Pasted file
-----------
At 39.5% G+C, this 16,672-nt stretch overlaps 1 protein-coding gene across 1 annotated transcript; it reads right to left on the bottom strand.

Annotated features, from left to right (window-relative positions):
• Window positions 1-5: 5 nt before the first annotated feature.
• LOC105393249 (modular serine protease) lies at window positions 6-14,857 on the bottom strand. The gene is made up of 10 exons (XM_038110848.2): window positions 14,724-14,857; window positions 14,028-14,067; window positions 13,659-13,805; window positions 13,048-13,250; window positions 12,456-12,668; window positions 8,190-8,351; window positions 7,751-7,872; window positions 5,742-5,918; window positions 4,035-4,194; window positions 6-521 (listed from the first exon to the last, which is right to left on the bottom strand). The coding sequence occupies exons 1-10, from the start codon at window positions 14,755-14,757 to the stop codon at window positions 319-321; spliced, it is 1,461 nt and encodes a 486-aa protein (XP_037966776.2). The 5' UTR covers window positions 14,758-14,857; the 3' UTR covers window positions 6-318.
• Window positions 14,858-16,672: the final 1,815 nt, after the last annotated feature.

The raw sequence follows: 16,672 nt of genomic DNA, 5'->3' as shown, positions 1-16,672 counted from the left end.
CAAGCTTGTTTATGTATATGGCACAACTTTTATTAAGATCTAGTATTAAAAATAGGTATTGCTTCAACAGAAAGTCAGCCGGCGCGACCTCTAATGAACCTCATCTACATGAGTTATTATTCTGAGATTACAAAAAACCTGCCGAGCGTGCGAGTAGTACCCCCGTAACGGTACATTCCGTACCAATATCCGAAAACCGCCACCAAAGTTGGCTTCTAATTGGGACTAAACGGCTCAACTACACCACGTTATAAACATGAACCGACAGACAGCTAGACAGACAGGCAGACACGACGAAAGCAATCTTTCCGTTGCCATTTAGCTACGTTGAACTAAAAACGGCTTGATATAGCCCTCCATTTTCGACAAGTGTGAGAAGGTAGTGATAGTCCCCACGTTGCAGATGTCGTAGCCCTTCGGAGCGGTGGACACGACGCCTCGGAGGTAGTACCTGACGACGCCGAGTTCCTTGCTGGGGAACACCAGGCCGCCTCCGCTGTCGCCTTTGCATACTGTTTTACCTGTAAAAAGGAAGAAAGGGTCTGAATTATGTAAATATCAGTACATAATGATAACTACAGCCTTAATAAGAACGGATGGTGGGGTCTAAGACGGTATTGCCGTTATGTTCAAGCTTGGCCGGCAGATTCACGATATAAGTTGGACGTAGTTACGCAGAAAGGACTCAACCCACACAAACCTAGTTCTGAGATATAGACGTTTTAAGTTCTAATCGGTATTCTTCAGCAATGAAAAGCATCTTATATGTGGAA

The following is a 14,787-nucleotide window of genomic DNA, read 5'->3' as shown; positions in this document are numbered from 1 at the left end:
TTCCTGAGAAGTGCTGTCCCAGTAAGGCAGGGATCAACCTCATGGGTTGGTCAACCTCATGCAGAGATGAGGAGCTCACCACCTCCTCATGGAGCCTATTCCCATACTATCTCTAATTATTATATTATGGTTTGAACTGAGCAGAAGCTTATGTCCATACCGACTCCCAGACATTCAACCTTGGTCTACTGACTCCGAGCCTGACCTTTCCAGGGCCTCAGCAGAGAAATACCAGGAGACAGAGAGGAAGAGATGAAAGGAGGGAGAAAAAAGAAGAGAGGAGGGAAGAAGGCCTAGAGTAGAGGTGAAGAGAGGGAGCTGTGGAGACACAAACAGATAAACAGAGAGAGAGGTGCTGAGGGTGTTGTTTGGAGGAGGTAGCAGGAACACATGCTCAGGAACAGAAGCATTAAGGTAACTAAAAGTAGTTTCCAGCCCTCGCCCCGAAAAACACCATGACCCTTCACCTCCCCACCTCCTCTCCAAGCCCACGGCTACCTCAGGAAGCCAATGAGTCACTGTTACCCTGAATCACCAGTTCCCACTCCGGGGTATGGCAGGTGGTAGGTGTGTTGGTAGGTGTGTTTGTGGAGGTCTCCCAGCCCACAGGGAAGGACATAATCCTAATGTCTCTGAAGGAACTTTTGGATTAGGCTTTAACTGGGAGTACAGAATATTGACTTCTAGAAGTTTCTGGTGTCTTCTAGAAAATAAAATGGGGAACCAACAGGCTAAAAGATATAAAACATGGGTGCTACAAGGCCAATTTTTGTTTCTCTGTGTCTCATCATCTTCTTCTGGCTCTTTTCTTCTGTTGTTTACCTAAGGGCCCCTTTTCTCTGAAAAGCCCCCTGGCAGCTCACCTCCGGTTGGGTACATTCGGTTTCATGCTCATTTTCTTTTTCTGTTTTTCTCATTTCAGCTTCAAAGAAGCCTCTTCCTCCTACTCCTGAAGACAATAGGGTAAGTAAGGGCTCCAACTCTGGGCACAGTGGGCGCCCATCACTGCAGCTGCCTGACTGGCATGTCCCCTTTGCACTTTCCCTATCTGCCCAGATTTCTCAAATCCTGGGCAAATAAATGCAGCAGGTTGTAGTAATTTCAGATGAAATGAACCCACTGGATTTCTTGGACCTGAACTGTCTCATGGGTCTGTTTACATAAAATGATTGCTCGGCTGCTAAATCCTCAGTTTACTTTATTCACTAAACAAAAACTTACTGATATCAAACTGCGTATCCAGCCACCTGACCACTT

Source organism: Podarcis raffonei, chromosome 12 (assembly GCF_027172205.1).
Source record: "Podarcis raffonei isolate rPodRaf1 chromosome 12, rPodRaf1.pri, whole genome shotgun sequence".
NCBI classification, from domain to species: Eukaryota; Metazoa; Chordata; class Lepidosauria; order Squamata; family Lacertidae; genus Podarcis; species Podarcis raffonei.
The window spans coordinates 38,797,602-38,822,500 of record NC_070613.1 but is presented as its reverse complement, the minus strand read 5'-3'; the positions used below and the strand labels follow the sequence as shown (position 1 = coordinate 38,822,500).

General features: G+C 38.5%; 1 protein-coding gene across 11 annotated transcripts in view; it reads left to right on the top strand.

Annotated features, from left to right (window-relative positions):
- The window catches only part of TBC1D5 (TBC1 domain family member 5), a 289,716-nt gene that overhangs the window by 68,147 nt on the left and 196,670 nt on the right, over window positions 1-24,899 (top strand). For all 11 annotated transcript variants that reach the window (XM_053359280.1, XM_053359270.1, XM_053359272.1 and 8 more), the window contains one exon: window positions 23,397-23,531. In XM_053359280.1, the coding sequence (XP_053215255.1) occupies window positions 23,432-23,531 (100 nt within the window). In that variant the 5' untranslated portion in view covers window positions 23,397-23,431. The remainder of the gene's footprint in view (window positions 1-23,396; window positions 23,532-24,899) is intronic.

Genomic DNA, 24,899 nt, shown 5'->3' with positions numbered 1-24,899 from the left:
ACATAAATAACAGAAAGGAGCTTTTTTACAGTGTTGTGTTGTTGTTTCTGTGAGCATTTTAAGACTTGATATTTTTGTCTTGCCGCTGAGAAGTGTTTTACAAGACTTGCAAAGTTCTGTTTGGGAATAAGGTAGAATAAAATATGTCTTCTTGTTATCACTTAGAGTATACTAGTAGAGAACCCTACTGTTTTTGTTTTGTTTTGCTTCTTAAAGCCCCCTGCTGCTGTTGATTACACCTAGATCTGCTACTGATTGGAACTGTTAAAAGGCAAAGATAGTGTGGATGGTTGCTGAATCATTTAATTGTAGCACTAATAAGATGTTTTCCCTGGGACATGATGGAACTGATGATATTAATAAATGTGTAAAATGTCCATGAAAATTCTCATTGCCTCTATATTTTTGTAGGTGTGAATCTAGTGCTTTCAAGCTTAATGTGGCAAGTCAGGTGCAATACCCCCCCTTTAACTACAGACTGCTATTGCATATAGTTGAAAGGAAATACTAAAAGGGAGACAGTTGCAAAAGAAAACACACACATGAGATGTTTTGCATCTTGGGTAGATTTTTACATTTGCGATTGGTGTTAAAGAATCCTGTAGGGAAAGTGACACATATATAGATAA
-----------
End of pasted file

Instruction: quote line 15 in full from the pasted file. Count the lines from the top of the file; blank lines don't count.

Annotated features, from left to right (window-relative positions):